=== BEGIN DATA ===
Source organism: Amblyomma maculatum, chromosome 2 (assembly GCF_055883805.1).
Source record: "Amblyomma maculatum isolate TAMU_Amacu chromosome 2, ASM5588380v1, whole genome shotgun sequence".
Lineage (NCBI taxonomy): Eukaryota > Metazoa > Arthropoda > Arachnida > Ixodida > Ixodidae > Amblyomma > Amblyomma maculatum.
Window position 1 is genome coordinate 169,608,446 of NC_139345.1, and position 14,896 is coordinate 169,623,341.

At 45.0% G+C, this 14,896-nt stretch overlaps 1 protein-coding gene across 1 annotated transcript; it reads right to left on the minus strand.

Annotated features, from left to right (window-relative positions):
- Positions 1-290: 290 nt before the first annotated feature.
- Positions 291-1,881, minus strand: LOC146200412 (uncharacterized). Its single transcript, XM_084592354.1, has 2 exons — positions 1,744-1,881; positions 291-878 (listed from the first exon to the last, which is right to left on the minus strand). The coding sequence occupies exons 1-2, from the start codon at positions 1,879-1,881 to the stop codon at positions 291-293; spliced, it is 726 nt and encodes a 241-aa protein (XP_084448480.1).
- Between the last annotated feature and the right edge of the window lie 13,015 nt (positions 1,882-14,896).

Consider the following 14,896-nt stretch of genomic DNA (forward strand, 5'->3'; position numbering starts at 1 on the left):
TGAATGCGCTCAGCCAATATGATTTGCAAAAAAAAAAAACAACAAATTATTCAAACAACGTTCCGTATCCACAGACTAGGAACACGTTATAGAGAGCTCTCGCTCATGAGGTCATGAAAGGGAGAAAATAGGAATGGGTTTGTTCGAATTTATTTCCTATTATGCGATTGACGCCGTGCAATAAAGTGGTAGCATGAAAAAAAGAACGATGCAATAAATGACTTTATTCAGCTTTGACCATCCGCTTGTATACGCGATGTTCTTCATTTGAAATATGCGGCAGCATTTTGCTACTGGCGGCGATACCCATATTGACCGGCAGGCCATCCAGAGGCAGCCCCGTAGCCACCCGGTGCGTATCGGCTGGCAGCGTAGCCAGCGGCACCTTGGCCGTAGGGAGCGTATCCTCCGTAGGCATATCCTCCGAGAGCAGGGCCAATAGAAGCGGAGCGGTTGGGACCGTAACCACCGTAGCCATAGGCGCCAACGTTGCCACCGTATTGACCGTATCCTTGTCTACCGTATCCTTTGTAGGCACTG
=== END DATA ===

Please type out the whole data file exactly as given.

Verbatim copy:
Source organism: Amblyomma maculatum, chromosome 2 (assembly GCF_055883805.1).
Source record: "Amblyomma maculatum isolate TAMU_Amacu chromosome 2, ASM5588380v1, whole genome shotgun sequence".
Lineage (NCBI taxonomy): Eukaryota > Metazoa > Arthropoda > Arachnida > Ixodida > Ixodidae > Amblyomma > Amblyomma maculatum.
Window position 1 is genome coordinate 169,608,446 of NC_139345.1, and position 14,896 is coordinate 169,623,341.

At 45.0% G+C, this 14,896-nt stretch overlaps 1 protein-coding gene across 1 annotated transcript; it reads right to left on the minus strand.

Annotated features, from left to right (window-relative positions):
- Positions 1-290: 290 nt before the first annotated feature.
- Positions 291-1,881, minus strand: LOC146200412 (uncharacterized). Its single transcript, XM_084592354.1, has 2 exons — positions 1,744-1,881; positions 291-878 (listed from the first exon to the last, which is right to left on the minus strand). The coding sequence occupies exons 1-2, from the start codon at positions 1,879-1,881 to the stop codon at positions 291-293; spliced, it is 726 nt and encodes a 241-aa protein (XP_084448480.1).
- Between the last annotated feature and the right edge of the window lie 13,015 nt (positions 1,882-14,896).

Consider the following 14,896-nt stretch of genomic DNA (forward strand, 5'->3'; position numbering starts at 1 on the left):
TGAATGCGCTCAGCCAATATGATTTGCAAAAAAAAAAAACAACAAATTATTCAAACAACGTTCCGTATCCACAGACTAGGAACACGTTATAGAGAGCTCTCGCTCATGAGGTCATGAAAGGGAGAAAATAGGAATGGGTTTGTTCGAATTTATTTCCTATTATGCGATTGACGCCGTGCAATAAAGTGGTAGCATGAAAAAAAGAACGATGCAATAAATGACTTTATTCAGCTTTGACCATCCGCTTGTATACGCGATGTTCTTCATTTGAAATATGCGGCAGCATTTTGCTACTGGCGGCGATACCCATATTGACCGGCAGGCCATCCAGAGGCAGCCCCGTAGCCACCCGGTGCGTATCGGCTGGCAGCGTAGCCAGCGGCACCTTGGCCGTAGGGAGCGTATCCTCCGTAGGCATATCCTCCGAGAGCAGGGCCAATAGAAGCGGAGCGGTTGGGACCGTAACCACCGTAGCCATAGGCGCCAACGTTGCCACCGTATTGACCGTATCCTTGTCTACCGTATCCTTTGTAGGCACTG